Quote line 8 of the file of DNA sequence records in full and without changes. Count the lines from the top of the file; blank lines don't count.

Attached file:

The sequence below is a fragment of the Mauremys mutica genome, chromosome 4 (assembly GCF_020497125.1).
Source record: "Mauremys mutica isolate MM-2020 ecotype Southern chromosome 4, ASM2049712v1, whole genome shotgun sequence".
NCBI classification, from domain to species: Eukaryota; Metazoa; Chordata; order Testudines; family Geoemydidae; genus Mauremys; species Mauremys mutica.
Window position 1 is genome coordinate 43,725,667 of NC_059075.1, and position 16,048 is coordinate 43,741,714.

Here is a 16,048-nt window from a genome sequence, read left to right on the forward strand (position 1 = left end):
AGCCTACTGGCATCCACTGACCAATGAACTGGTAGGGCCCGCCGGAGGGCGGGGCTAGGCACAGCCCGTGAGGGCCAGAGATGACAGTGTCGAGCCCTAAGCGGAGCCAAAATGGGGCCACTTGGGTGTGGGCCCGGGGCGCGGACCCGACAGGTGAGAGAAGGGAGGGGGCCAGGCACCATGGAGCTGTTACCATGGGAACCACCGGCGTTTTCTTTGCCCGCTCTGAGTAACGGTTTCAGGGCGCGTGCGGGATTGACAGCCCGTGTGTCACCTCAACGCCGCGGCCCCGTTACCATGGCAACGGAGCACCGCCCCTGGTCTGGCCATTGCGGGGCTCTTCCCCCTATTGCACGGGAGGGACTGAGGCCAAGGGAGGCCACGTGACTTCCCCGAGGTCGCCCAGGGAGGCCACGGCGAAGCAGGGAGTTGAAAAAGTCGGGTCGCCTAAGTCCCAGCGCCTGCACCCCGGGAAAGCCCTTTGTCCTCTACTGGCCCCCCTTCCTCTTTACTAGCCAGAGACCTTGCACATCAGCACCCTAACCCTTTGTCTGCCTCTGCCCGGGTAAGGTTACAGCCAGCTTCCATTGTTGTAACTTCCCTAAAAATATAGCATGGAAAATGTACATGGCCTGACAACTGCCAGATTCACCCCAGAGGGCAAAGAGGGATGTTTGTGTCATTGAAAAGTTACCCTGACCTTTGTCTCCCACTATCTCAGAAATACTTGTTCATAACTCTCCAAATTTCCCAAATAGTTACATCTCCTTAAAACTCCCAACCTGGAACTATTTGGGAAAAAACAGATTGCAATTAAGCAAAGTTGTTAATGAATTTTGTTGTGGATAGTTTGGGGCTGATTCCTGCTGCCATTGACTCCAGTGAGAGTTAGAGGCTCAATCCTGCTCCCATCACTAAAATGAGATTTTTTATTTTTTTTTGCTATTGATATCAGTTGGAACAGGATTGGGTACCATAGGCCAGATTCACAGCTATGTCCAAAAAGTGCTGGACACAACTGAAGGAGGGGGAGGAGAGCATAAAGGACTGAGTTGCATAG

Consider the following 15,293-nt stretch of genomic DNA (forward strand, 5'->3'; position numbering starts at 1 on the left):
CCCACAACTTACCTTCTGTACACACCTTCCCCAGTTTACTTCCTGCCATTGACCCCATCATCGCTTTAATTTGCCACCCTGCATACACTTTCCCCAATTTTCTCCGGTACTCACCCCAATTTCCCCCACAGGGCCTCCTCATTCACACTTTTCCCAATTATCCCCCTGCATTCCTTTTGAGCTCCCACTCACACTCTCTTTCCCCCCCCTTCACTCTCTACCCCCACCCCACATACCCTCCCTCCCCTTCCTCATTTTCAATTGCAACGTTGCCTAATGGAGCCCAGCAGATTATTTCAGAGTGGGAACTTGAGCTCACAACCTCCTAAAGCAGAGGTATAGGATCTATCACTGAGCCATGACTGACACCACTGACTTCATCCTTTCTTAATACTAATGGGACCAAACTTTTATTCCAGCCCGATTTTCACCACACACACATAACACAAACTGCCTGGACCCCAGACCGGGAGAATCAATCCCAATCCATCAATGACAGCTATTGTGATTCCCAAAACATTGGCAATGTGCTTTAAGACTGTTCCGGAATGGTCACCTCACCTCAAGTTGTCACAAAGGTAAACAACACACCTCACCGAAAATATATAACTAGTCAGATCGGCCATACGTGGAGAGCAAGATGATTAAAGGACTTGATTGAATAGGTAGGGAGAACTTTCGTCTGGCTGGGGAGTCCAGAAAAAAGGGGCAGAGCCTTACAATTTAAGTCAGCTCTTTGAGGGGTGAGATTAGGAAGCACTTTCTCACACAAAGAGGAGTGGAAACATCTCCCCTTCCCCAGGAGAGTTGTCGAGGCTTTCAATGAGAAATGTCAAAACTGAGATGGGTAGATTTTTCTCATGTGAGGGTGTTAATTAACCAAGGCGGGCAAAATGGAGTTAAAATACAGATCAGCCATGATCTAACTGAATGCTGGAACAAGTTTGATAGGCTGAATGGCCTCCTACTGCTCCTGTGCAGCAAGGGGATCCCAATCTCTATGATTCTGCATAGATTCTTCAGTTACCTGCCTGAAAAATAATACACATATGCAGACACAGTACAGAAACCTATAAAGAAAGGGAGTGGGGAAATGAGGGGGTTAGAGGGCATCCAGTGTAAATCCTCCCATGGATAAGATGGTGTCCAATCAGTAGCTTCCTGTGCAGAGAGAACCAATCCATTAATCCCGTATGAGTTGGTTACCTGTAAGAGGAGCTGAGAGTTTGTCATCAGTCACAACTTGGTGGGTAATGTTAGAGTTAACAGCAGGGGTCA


CCCACAACTTACCTTCTGTACACACCTTCCCCAGTTTACTTCCTGCCATTGACCCCATCATCGCTTTAATTTGCCACCCTGCATACACTTTCCCCAATTTTCTCCGGTACTCACCCCAATTTCCCCCACAGGGCCTCCTCATTCACACTTTTCCCAATTATCCCCCTGCATTCCTTTTGAGCTCCCACTCACACTCTCTTTCCCCCCCCTTCACTCTCTACCCCCACCCCACATACCCTCCCTCCCCTTCCTCATTTTCAATTGCAACGTTGCCTAATGGAGCCCAGCAGATTATTTCAGAGTGGGAACTTGAGCTCACAACCTCCTAAAGCAGAGGTATAGGATCTATCACTGAGCCATGACTGACACCACTGACTTCATCCTTTCTTAATACTAATGGGACCAAACTTTTATTCCAGCCCGATTTTCACCACACACACATAACACAAACTGCCTGGACCCCAGACCGGGAGAATCAATCCCAATCCATCAATGACAGCTATTGTGATTCCCAAAACATTGGCAATGTGCTTTAAGACTGTTCCGGAATGGTCACCTCACCTCAAGTTGTCACAAAGGTAAACAACACACCTCACCGAAAATATATAACTAGTCAGATCGGCCATACGTGGAGAGCAAGATGATTAAAGGACTTGATTGAATAGGTAGGGAGAACTTTCGTCTGGCTGGGGAGTCCAGAAAAAAGGGGCAGAGCCTTACAATTTAAGTCAGCTCTTTGAGGGGTGAGATTAGGAAGCACTTTCTCACACAAAGAGGAGTGGAAACATCTCCCCTTCCCCAGGAGAGTTGTCGAGGCTTTCAATGAGAAATGTCAAAACTGAGATGGGTAGATTTTTCTCATGTGAGGGTGTTAATTAACCAAGGCGGGCAAAATGGAGTTAAAATACAGATCAGCCATGATCTAACTGAATGCTGGAACAAGTTTGATAGGCTGAATGGCCTCCTACTGCTCCTGTGCAGCAAGGGGATCCCAATCTCTATGATTCTGCATAGATTCTTCAGTTACCTGCCTGAAAAATAATACACATATGCAGACACAGTACAGAAACCTATAAAGAAAGGGAGTGGGGAAATGAGGGGGTTAGAGGGCATCCAGTGTAAATCCTCCCATGGATAAGATGGTGTCCAATCAGTAGCTTCCTGTGCAGAGAGAACCAATCCATTAATCCCGTATGAGTTGGTTACCTGTAAGAGGAGCTGAGAGTTTGTCATCAGTCACAACTTGGTGGGTAATGTTAGAGTTAACAGCAGGGGTCA